The movement to reduce the carbon footprint of printed products got a blessing recently when Zondervan announced a line of carbon-neutral Bibles.
The Essential Bible Series will be available only in Walmart, "aligning with Walmart's environmental stewardship efforts," the announcement said.
"To achieve CarbonNeutral® publication status, the emissions produced by the printing, production, storage and distribution of the Bibles to Walmart were independently measured by a third party assessor, and reduced to net zero through carbon offsetting," it added.
Walmart, once the scourge of the green movement, has embarked on aggressive climate-change efforts that have made it something of a darling among environmentalists -- assuming the Birkenstock crowd can ever bring itself to trust anything from Arkansas not named Clinton.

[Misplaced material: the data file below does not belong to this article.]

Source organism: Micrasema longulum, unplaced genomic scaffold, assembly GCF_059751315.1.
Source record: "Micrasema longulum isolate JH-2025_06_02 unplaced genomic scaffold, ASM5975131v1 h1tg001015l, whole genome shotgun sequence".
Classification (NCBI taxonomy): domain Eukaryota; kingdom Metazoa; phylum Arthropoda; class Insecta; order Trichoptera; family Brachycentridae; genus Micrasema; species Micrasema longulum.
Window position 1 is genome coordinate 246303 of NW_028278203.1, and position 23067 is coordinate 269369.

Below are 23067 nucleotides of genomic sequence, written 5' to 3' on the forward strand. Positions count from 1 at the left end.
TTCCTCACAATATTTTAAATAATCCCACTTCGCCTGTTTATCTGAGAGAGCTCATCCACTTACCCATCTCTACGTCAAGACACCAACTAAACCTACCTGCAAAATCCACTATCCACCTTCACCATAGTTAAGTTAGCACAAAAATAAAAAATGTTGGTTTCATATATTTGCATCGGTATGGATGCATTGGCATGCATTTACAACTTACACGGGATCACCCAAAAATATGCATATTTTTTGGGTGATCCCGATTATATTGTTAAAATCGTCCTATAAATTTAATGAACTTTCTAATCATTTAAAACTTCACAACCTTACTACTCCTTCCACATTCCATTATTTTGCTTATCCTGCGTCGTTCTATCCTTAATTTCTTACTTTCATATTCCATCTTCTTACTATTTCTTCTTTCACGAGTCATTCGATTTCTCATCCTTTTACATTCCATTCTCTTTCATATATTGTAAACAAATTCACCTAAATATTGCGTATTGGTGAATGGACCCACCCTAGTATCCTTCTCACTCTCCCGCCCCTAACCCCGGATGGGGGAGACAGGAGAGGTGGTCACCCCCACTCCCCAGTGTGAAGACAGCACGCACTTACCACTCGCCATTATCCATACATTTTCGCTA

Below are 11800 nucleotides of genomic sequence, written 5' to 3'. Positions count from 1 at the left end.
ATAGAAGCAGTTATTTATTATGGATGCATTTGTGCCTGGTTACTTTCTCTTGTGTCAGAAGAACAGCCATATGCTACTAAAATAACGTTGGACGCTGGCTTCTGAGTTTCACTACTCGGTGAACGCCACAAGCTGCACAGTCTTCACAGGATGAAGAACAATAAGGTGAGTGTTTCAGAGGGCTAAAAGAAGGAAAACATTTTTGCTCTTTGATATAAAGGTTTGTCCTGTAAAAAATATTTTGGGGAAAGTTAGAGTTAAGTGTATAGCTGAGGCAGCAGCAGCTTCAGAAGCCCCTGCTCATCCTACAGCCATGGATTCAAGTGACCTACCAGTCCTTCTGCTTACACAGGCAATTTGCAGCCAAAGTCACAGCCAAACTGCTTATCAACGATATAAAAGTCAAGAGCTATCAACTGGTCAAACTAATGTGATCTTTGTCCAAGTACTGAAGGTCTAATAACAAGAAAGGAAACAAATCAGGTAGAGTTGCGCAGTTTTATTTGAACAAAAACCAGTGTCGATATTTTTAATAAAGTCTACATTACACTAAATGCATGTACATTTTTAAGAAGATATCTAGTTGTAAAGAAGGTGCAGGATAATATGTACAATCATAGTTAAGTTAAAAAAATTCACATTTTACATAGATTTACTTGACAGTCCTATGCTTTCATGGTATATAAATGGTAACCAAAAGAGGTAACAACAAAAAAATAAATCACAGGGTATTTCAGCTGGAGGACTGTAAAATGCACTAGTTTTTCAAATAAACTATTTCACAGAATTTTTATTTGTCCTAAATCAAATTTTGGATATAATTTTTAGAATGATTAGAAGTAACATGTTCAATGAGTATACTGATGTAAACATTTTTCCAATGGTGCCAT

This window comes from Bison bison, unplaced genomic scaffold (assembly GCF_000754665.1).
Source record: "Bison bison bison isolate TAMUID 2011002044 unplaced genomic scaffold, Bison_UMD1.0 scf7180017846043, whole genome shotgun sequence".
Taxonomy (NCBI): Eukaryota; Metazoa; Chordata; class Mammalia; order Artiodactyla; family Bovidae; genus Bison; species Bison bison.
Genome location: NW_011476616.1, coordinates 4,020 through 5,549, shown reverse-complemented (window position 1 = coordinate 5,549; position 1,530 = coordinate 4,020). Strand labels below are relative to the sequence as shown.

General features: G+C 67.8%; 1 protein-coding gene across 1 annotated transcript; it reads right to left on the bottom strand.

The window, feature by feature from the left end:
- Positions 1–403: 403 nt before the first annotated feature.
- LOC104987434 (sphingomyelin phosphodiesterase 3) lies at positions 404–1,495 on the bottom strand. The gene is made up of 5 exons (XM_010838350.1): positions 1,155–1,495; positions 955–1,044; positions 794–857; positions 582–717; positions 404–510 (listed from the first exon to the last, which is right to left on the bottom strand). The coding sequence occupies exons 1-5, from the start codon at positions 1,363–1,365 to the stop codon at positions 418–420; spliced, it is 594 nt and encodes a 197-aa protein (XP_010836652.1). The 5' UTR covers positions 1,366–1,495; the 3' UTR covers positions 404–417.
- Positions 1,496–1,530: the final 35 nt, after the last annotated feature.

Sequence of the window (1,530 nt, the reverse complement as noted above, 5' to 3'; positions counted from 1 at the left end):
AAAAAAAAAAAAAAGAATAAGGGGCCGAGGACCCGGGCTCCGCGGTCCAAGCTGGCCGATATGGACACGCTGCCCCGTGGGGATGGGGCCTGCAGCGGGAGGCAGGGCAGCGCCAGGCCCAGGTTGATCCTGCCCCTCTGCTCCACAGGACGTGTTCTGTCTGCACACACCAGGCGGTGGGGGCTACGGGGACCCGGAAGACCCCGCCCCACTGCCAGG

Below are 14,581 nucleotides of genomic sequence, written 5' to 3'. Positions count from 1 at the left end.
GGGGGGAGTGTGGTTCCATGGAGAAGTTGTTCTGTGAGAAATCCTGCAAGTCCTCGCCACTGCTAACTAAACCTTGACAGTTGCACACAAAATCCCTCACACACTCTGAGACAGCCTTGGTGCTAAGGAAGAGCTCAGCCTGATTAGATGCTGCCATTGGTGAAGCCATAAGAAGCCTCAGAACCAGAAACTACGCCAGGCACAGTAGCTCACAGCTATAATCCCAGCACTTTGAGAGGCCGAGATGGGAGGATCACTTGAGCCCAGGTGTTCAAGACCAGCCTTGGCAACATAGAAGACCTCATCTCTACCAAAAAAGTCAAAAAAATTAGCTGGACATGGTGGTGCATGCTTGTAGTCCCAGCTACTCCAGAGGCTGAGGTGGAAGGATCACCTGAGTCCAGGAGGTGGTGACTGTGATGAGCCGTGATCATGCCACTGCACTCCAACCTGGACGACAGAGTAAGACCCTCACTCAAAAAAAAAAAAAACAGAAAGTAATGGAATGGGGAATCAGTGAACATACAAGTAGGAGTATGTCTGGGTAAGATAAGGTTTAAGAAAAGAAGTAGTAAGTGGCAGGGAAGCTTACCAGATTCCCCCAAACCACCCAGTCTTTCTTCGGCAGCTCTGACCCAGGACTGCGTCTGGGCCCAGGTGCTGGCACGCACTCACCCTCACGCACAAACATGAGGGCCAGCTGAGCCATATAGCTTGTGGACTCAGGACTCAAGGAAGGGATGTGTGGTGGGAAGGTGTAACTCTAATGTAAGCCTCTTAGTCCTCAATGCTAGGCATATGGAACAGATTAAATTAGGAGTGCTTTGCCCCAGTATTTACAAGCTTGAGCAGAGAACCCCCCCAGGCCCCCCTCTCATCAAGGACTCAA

The Zondervan announcement leaves a bit to be desired -- not clarifying, for example, whether the offsets cover emissions related to manufacturing the paper or specifying how the offsets will be used
But it is a step in the right direction if it helps move the discussion about "green" printing beyond just using paper with recycled content. In fact, recycled fiber is not well suited to making bible paper, which needs stronger fibers because it is so thin.
The new line of Bibles should do well with the "What would Jesus drive?" movement, which has tried to present climate change as a moral and spiritual issue. (The answer to the movement's question, by the way, is a fuel-efficient Japanese-brand car made in the U.S., as evidenced by Jesus' statement in John 12:49 -- "I do not speak of my own Accord.")